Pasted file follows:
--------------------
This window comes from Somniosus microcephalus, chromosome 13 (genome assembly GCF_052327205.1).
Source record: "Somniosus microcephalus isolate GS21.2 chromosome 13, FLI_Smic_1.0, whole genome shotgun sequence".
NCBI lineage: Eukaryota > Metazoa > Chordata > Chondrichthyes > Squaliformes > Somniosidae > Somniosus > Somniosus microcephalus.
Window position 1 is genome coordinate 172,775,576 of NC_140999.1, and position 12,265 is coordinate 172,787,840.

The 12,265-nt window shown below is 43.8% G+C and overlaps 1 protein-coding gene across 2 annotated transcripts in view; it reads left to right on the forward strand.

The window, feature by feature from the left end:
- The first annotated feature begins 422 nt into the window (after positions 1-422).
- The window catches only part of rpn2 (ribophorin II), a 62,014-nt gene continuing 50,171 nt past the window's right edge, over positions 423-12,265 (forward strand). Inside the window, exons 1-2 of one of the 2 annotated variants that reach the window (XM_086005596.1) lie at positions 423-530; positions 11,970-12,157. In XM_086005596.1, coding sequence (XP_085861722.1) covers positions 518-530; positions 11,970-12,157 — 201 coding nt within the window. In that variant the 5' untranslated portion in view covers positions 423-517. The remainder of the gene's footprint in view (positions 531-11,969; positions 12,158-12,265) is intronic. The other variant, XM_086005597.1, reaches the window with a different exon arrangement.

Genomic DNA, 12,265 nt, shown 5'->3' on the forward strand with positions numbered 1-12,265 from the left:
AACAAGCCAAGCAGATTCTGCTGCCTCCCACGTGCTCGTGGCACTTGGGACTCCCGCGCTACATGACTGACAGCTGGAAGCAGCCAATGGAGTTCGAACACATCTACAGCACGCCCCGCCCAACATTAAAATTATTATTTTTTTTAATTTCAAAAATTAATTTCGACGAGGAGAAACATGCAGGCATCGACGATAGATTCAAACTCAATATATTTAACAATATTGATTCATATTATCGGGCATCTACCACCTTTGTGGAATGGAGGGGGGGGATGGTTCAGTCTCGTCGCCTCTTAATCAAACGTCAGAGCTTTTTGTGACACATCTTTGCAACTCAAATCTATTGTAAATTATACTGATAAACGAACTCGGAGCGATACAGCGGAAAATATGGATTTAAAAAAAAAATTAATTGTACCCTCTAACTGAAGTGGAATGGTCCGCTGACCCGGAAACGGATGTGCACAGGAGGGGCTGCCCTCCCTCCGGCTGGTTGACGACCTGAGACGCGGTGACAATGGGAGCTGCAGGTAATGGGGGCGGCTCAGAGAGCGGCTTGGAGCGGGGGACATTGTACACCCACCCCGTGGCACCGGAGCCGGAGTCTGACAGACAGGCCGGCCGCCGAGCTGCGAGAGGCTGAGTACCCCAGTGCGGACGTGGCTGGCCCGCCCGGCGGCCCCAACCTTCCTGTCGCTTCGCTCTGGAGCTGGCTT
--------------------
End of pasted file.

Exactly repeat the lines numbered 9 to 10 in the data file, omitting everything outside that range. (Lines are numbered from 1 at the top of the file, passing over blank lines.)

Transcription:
Genomic DNA, 12,265 nt, shown 5'->3' on the forward strand with positions numbered 1-12,265 from the left:
AACAAGCCAAGCAGATTCTGCTGCCTCCCACGTGCTCGTGGCACTTGGGACTCCCGCGCTACATGACTGACAGCTGGAAGCAGCCAATGGAGTTCGAACACATCTACAGCACGCCCCGCCCAACATTAAAATTATTATTTTTTTTAATTTCAAAAATTAATTTCGACGAGGAGAAACATGCAGGCATCGACGATAGATTCAAACTCAATATATTTAACAATATTGATTCATATTATCGGGCATCTACCACCTTTGTGGAATGGAGGGGGGGGATGGTTCAGTCTCGTCGCCTCTTAATCAAACGTCAGAGCTTTTTGTGACACATCTTTGCAACTCAAATCTATTGTAAATTATACTGATAAACGAACTCGGAGCGATACAGCGGAAAATATGGATTTAAAAAAAAAATTAATTGTACCCTCTAACTGAAGTGGAATGGTCCGCTGACCCGGAAACGGATGTGCACAGGAGGGGCTGCCCTCCCTCCGGCTGGTTGACGACCTGAGACGCGGTGACAATGGGAGCTGCAGGTAATGGGGGCGGCTCAGAGAGCGGCTTGGAGCGGGGGACATTGTACACCCACCCCGTGGCACCGGAGCCGGAGTCTGACAGACAGGCCGGCCGCCGAGCTGCGAGAGGCTGAGTACCCCAGTGCGGACGTGGCTGGCCCGCCCGGCGGCCCCAACCTTCCTGTCGCTTCGCTCTGGAGCTGGCTT